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Systematic Review ARTICLE Provisionally accepted The full-text will be published soon. Notify me

Front. Neurol. | doi: 10.3389/fneur.2019.01169

The Efficacy and Harms of Pharmacological Interventions for Aggression after Traumatic Brain Injury – Systematic Review

 Amelia J. Hicks1, 2*, Fiona J. Clay3, 4, 5, Malcolm Hopwood3, 5, Amelia C. James2, Mahesh Jayaram3*, Luke A. Perry3,  Rachel Batty3 and  Jennie L. Ponsford2
  • 1Monash University, Australia
  • 2Monash Epworth Rehabilitation Research Centre, Turner Institute for Brain and Mental Health, Monash University, Australia
  • 3Department of Psychiatry, Melbourne Medical School, University of Melbourne, Australia
  • 4Department of Forensic Medicine, School of Public Health and Preventive Medicine, Monash University, Australia
  • 5Albert Road Clinic, Medical School, University of Melbourne, Australia

Background: Aggression is a commonly reported problem following traumatic brain injury (TBI). It may present as verbal insults or outbursts, physical assaults and/or property destruction. Aggressive behavior can fracture relationships and impede participation in treatment as well as a broad range of vocational and social activities, thereby reducing the individual’s quality of life. Pharmacological intervention is frequently used to control aggression following TBI. The aim of this systematic review was to critically evaluate the evidence regarding efficacy of pharmacological interventions for aggression following TBI in adults.

Methods: We reviewed studies in English, published before December 2018. MEDLINE, PubMed, CINAHL, EMBASE, PsycINFO and CENTRAL databases were searched, with additional searching of key journals, clinical trials registries and international drug regulators. The primary outcomes of interest were reduction in the severity of aggression and occurrence of harms. The secondary outcomes of interest were changes in quality of life, participation, psychological health (e.g. depression, anxiety) and cognitive function. Evidence quality was assessed using the Cochrane Risk of Bias tool and the Joanna Briggs Institute Critical Appraisal Instruments.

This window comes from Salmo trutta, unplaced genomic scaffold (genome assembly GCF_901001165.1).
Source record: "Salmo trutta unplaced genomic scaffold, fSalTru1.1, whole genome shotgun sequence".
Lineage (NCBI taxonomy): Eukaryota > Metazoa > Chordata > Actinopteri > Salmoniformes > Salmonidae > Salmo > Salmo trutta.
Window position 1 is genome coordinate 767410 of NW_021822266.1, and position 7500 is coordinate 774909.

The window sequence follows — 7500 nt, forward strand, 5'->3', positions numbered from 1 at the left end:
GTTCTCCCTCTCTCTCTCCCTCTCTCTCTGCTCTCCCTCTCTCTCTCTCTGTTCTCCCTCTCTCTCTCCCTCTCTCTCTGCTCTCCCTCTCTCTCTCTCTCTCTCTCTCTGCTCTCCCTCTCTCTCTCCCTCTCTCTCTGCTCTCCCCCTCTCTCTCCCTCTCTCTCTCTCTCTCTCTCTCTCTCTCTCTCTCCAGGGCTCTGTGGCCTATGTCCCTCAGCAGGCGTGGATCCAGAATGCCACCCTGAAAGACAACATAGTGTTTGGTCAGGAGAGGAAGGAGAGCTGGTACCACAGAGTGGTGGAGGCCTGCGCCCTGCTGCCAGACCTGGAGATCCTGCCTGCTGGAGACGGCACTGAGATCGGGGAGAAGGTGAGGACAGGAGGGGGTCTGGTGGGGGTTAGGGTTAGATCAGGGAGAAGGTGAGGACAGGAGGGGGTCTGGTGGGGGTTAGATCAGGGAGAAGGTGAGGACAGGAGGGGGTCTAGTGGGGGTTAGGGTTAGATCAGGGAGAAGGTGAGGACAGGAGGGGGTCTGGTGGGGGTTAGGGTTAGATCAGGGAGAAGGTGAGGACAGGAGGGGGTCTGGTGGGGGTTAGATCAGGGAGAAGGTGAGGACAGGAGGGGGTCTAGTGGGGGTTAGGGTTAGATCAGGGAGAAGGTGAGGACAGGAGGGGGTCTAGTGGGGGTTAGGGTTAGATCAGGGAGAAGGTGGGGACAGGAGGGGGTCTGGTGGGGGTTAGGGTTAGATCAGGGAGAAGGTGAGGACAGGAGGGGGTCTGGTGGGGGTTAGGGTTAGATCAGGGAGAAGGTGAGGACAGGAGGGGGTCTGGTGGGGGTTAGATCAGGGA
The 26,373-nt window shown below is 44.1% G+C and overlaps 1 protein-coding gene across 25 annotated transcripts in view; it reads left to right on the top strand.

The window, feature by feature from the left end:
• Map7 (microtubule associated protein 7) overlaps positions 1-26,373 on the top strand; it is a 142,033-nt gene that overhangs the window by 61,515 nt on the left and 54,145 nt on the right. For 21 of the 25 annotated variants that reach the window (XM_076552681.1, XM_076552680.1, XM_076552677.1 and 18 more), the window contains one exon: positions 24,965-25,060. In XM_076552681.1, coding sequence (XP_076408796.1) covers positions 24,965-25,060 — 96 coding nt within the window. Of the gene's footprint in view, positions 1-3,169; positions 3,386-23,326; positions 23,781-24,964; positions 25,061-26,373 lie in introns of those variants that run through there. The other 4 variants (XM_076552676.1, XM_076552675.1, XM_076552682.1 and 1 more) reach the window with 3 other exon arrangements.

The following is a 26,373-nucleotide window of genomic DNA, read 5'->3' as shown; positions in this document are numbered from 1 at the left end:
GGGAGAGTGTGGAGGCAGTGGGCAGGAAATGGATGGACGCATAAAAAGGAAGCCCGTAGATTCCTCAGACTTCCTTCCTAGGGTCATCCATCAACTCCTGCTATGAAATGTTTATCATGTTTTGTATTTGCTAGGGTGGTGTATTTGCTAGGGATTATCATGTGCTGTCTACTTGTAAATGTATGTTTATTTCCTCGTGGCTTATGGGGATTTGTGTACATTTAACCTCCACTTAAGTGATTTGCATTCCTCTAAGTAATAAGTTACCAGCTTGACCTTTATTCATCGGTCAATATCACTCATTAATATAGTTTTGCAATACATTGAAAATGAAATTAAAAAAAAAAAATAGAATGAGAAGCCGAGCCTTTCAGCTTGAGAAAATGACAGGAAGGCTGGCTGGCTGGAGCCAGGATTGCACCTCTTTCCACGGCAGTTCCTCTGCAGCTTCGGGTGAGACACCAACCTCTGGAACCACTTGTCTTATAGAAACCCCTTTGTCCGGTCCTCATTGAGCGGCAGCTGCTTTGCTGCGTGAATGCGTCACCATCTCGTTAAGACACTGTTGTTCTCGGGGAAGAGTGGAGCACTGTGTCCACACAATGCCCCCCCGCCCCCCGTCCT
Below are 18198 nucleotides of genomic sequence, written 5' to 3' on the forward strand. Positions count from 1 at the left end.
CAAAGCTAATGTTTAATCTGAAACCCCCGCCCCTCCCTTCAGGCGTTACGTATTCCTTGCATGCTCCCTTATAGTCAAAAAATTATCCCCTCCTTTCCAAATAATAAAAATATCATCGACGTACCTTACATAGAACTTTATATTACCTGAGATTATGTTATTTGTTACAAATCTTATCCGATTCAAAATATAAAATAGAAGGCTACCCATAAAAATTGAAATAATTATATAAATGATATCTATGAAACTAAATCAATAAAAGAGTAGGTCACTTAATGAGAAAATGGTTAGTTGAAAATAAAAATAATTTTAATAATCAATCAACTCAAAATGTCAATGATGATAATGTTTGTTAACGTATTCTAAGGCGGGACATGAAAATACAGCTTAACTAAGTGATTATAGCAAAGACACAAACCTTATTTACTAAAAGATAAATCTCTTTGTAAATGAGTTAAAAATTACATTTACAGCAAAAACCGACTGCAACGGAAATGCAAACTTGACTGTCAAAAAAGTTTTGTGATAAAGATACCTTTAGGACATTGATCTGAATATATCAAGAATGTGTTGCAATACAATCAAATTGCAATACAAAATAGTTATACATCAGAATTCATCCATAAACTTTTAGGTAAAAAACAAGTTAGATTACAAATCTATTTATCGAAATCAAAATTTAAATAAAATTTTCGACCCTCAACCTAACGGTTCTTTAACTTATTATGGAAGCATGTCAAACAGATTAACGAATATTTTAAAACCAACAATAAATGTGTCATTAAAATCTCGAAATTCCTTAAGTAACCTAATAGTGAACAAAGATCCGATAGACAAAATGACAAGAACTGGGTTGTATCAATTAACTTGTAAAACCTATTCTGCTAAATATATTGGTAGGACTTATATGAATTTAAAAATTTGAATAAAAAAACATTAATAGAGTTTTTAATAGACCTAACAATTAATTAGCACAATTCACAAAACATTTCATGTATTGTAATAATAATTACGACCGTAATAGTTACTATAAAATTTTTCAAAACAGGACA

Results: Ten studies were identified, including five randomized controlled trials (RCTs) and five case series. There were positive, albeit mixed, findings for the RCTs examining the use of amantadine in reducing irritability (n=2) and aggression (n=2). There were some positive findings favouring methylphenidate in reducing anger (n=1). The evidence for propranolol was weak (n=1). Individual analysis revealed differential response to drug across individuals for both methylphenidate and propranolol. The less rigorous studies administered carbamazepine (n=2), valproic acid (n=1), quetiapine (n=1) and sertraline (n=1), and all reported reductions in aggression. However, given the lack of a control group it is difficult to discern treatment effects from natural change over time.

Conclusions: This review concludes that a recommendation for use of amantadine to treat aggression and irritability in adults following TBI is appropriate. However, there is a need for further well-designed, adequately powered and controlled studies of pharmacological interventions for aggression following TBI.

Keywords: Traumatic brain injury (craniocerebral trauma), TBI, Aggression, irritability, Pharmacotherapy, intervention, review

Received: 10 Jun 2019; Accepted: 18 Oct 2019.

Copyright: © 2019 Hicks, Clay, Hopwood, James, Jayaram, Perry, Batty and Ponsford. This is an open-access article distributed under the terms of the Creative Commons Attribution License (CC BY). The use, distribution or reproduction in other forums is permitted, provided the original author(s) and the copyright owner(s) are credited and that the original publication in this journal is cited, in accordance with accepted academic practice. No use, distribution or reproduction is permitted which does not comply with these terms.

* Correspondence:
Ms. Amelia J. Hicks, Monash University, Melbourne, Australia, amelia.hicks@monash.edu
Dr. Mahesh Jayaram, Department of Psychiatry, Melbourne Medical School, University of Melbourne, Melbourne, Australia, mahesh.jayaram@unimelb.edu.au